I left La Fortuna at 615am. Yes, that early. I took the bus from La Fortuna to Penas Blancas, a small frontier town along the Costa Rican-Nicaraguan border. It was a slow bus ride, taking about six hours. I arrived in Penas Blancas about noon.
From La Fortuna down the mountains to Guanacaste the flora was a uniform, high canopy, interspersed with small farms of guayavas, papayas, carrots, onions, peppers and the like. But as I entered the flatlands, high semi-dry grasses proliferated. It was dryer too. Still lush by Texas standards, but the grasses had a golden edge to them and the trees looked windblown. The bus stopped frequently, crawling north between parallel mountain ranges. Cool highland breezes gave way to lowland humidity and stifling heat.
The people changed in the lowlands too. Where they had been more Spanish looking in the highlands and along the Pacific Coast, here their looks took a decisive turn to the indigenous. Lean body frames, thin noses, light eyes and wavy hair were replaced by by thick straight tresses of black hair, coal eyes, short globular frames and flat noses with flaring nostrils.
Where the Costa Rican side of the border was well organized, minimally bureaucratic and efficient–as borders go, that is–the Nicaraguan side was chaos, long lines of people wandering with little sign of purpose, hawkers and border officials stamping everything in triplicate. I managed to find the bank and exchange my Colones for Cordobas, walked out of Customs, naught but a shed with a corrugated iron roof into a classic Central American scene.
Dilapidated, small sheds sold unnameable foods at unspeakably expensive prices, better to gouge the few tourists around. The buses were at least thirty year old Lady Bird body-style models, painted in gaudy Latin American patterns and colors. A cacaphonous medley of Latin music blared away from three different boom boxes. It could have been East Austin or the barrio in San Antonio.
The ride from the border to Rivas, the local hub, sped mostly along the Lago De Nicaragua. Two extinct volcanoes hunched in the waters off shore forming the Isla de Ometepe. For one five mile stretch of road the wind swept fields were filled with thousands of swallows careening and caroming about in an amazing aerial symphony. The trees bent over by the persistent southerly winds where a $71 million wind farm churned out energy for this resource poor nation.
An African influence shows up int he faces of the Nicaraguans. Curly hair, bigger lips and notably darker skin relax in the bus seats all around me. And the fit prosperity of Costa Rica has given way to heavier frames, well worn teeth and broader smiles.
Why is it, I wonder, that those who live closer to the edge of life smile more? And those of us who have so much more to be grateful for have faces flawed with frown lines? Is it that those with less are more likely to be grateful for what they have versus those of us who are consumed with worry about what we could lose?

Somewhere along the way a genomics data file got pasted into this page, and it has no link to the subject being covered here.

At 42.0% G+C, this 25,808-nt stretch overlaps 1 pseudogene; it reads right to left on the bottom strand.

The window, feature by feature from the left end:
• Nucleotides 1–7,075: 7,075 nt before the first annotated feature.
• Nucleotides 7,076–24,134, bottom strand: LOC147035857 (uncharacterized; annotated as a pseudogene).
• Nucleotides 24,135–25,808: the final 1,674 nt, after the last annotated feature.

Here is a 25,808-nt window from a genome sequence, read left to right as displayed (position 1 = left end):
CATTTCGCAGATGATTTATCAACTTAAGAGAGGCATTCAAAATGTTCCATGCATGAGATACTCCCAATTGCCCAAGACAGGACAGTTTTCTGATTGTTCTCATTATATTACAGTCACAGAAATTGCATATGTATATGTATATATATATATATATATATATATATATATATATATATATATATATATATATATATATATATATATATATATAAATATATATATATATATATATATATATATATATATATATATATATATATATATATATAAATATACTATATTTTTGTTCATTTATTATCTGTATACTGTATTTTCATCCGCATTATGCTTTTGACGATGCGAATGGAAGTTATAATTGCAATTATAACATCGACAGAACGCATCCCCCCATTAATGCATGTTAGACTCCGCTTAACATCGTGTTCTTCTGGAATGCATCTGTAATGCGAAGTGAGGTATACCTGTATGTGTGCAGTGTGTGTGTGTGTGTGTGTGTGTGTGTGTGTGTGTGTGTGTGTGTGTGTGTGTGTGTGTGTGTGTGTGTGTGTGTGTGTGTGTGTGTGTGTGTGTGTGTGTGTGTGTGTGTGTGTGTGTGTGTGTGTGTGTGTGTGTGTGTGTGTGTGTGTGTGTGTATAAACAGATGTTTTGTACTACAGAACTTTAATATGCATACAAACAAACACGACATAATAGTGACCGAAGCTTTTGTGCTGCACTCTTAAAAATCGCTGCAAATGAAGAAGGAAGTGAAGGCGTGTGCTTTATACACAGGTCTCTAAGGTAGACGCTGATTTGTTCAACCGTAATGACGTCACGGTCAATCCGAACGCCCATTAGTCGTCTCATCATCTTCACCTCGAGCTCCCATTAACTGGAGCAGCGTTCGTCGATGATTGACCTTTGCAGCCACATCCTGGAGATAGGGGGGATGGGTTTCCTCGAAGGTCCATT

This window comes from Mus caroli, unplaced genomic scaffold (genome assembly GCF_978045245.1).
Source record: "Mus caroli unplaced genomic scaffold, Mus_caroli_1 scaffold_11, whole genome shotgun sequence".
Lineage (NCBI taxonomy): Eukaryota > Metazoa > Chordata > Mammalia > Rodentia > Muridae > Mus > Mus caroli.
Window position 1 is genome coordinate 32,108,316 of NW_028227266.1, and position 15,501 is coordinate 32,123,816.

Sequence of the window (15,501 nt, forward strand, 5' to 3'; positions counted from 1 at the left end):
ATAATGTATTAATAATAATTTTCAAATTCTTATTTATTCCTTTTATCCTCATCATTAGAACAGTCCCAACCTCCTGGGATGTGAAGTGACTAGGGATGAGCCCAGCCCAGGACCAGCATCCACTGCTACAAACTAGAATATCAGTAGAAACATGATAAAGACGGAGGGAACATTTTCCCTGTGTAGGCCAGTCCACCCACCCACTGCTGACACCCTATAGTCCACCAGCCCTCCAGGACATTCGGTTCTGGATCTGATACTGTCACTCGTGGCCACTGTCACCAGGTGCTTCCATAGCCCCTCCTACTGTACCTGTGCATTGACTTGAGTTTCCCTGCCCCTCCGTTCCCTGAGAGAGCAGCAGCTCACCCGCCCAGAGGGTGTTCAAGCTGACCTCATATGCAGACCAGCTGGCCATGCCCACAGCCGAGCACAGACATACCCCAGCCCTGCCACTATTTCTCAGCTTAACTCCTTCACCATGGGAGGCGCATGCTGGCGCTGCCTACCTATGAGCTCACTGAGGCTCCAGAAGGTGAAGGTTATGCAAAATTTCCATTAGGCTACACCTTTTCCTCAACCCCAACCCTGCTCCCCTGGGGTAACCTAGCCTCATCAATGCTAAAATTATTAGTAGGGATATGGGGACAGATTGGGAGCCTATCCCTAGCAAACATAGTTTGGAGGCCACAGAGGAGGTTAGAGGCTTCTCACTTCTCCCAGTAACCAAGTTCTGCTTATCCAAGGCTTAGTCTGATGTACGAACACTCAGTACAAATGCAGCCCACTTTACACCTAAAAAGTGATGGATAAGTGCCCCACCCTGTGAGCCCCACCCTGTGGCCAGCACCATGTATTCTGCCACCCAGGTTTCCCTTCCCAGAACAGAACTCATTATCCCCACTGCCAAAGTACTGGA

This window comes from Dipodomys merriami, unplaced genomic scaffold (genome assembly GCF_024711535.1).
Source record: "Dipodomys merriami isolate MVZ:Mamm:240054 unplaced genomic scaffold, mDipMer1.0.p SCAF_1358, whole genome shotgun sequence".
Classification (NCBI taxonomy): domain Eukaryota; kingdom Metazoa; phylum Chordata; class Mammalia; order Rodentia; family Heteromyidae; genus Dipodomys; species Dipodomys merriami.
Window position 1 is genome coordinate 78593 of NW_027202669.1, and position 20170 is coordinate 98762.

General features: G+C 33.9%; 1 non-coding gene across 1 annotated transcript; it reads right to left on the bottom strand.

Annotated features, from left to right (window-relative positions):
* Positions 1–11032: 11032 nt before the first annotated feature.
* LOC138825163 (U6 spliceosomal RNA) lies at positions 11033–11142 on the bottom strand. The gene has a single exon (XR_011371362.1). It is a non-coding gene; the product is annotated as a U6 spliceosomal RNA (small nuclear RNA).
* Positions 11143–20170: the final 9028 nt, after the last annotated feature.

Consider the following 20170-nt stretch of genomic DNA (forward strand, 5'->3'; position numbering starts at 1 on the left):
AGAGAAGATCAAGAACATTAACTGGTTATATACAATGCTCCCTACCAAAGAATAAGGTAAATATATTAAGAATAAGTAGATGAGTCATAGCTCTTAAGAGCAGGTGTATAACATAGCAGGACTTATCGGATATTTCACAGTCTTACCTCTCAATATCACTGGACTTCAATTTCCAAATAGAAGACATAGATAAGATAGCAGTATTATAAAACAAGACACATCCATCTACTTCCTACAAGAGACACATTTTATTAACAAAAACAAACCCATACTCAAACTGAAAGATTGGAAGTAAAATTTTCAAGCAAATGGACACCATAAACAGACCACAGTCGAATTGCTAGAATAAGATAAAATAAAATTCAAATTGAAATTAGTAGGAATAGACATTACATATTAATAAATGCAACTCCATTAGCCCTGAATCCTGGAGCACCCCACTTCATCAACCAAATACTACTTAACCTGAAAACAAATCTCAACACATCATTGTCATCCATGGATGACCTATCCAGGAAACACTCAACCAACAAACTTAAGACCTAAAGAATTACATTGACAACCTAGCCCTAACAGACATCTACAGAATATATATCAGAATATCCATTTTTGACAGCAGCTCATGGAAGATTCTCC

The road north goes on. I’m dropped off at the Rivas bus station, a ramshackle, ad hoc congregation of cinder block buildings, food sheds and vegetable stands. It’s poor here, but everyone is well fed. A buddy of mine suggested I check out the beach at Popoyo, north of San Juan del Sur. So, I hop aboard the bus to Salinas, pay $1 and sit.
Forty five minutes later down a dirt road, nestled between wind blown hills, small farmsteads filled with pigs, chickens and vegetable gardens I begin to see baseball fields. Children are playing ‘our’ game. I think back to the news yesterday, the Yankees have won the AL East. Will a Nicaraguan child be so lucky as to play for the world’s greatest baseball team?
The bus continues its twisting journey. Night begins to fall. I’m filthy, hungry and tired. The driver drops me at a junction, points down the road and says, “Popoyo is two kilometers that way.”
Five kilometers later it’s even darker. I’m dodging the halo of mud-puddles in the moonlight. The only sign of human life I see is an hacienda up the hill, a generator echoing like so many gunshots in the hot tropical night. A cow lows in the distance. A black shade approaches me in the night.
“Buenas noches,” he says.
“Buenas,” I reply, too tired and too pissed off to ask for directions.
Ten minutes late a car stops.
“Where you go?” comes an Italian accent from the window.
“Popoyo,” I answer.
“Get in,” he says.
He’s got slick-backed gray hair and a slight beer slur. We chit-chat for a few minutes in the black night.
“Not a good time to be out walking,” he says. “The electricity is off here tonight.”
“I’ll be sure to check out the electric tables when I get to my hotel,” I struggle NOT to say, instead, mumbling, “That explains a lot.”
He drops me a Cabinas Rest Tica #2. The owner, Alfonso, shows me my room by candlelight. It’s a good thing, too. In the light of day I’d probably have chosen the beach.
I sit on the veranda and eat Nicaraguan tamales by candlelight. Unlike any tamales I’ve ever had, they are like corned-beef and hash without the corned beef. A mushy pile of semi-boiled masa, with veggies. While I ponder the mystery meat in the tamales a troop of monkeys crash and howl in the branches behind me. Waves roar in front. Frogs croak in an unseen lagoon behind.
The cool beer goes straight to my head. It’s only 730pm and within minutes I am sound asleep.